Research Alert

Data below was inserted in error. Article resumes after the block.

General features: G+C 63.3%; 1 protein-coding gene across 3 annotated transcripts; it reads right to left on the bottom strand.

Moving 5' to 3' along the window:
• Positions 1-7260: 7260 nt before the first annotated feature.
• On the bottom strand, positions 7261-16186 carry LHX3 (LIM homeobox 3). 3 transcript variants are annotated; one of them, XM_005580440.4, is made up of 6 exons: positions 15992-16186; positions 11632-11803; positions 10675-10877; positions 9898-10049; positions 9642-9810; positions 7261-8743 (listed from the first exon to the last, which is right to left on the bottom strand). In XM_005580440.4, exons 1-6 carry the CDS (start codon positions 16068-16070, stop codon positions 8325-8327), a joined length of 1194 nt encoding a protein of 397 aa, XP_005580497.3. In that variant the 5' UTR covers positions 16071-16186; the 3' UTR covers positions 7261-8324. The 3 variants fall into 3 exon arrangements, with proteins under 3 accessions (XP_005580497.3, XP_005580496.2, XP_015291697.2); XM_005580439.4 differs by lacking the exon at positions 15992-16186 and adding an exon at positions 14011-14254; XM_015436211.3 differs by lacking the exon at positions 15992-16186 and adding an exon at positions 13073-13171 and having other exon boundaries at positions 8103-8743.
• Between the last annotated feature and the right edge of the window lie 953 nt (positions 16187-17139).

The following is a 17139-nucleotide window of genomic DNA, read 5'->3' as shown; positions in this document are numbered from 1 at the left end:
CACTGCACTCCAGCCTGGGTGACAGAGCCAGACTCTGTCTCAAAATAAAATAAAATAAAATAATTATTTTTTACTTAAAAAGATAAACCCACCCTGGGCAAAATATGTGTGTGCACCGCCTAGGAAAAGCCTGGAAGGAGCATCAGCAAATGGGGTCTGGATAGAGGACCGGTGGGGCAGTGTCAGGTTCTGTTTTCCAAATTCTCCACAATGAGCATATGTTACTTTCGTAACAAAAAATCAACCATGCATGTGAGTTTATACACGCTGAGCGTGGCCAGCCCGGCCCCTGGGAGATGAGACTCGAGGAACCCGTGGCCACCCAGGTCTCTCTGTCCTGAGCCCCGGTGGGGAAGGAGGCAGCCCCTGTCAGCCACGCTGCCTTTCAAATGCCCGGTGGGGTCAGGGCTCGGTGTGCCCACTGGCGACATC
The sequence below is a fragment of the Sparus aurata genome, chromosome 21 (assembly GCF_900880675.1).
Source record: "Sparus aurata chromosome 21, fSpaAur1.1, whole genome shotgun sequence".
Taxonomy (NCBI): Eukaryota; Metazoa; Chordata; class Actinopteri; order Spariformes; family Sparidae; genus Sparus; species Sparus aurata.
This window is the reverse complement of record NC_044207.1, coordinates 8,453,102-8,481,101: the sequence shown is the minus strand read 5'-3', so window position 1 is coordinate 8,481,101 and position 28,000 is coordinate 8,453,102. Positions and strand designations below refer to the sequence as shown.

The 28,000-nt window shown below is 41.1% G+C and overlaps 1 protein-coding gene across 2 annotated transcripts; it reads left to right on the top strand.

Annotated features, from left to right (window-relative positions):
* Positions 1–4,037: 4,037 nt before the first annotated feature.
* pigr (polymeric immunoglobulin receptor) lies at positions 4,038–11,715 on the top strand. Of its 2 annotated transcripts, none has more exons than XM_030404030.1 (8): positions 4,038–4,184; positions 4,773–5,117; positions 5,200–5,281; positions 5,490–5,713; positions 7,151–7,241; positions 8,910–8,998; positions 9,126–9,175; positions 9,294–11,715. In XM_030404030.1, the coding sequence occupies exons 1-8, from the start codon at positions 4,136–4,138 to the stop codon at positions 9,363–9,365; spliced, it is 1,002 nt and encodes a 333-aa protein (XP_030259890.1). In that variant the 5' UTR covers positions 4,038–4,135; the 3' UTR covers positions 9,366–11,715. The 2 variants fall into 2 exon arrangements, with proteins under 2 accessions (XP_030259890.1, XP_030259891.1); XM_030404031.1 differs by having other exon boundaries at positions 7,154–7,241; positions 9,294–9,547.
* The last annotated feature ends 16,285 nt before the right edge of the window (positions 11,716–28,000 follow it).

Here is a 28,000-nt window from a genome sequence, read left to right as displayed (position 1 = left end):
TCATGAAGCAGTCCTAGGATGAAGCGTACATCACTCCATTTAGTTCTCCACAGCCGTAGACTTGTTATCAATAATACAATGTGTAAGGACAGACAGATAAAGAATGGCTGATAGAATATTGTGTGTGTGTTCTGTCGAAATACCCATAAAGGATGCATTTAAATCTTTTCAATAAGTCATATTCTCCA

Chronic or non-healing skin wounds present an ongoing challenge in advanced wound care and the current wound healing technologies remain insufficient. Recently, stem cell therapy has emerged as a promising new approach for chronic wound healing, with mesenchymal stem cells (MSCs) being of the most interest. MSCs have proven to be an attractive cell type for cell-based therapy due to their ease of isolation, vast differentiation potential, and immunomodulatory effects during transplantation. Furthermore, MSCs were determined to play an innate role in the wound healing process making them an obvious candidate for treatment of chronic wounds. When introduced into the wound bed, MSCs have been shown to promote fibroblast migration, stimulate extracellular matrix (ECM) deposition, facilitate wound closure, initiate re-epithelialization, enhance angiogenesis, and mitigate inflammation in preclinical animal models. The efficacy and safety of MSC application for treatment of chronic wounds was further confirmed by several clinical studies involving human subjects which yielded similar positive results with no adverse side effects. However, while MSCs appear to be a promising resource for chronic wound care, more research is required to determine the optimal cell source and route of delivery before this technology can be applied in clinical medicine.

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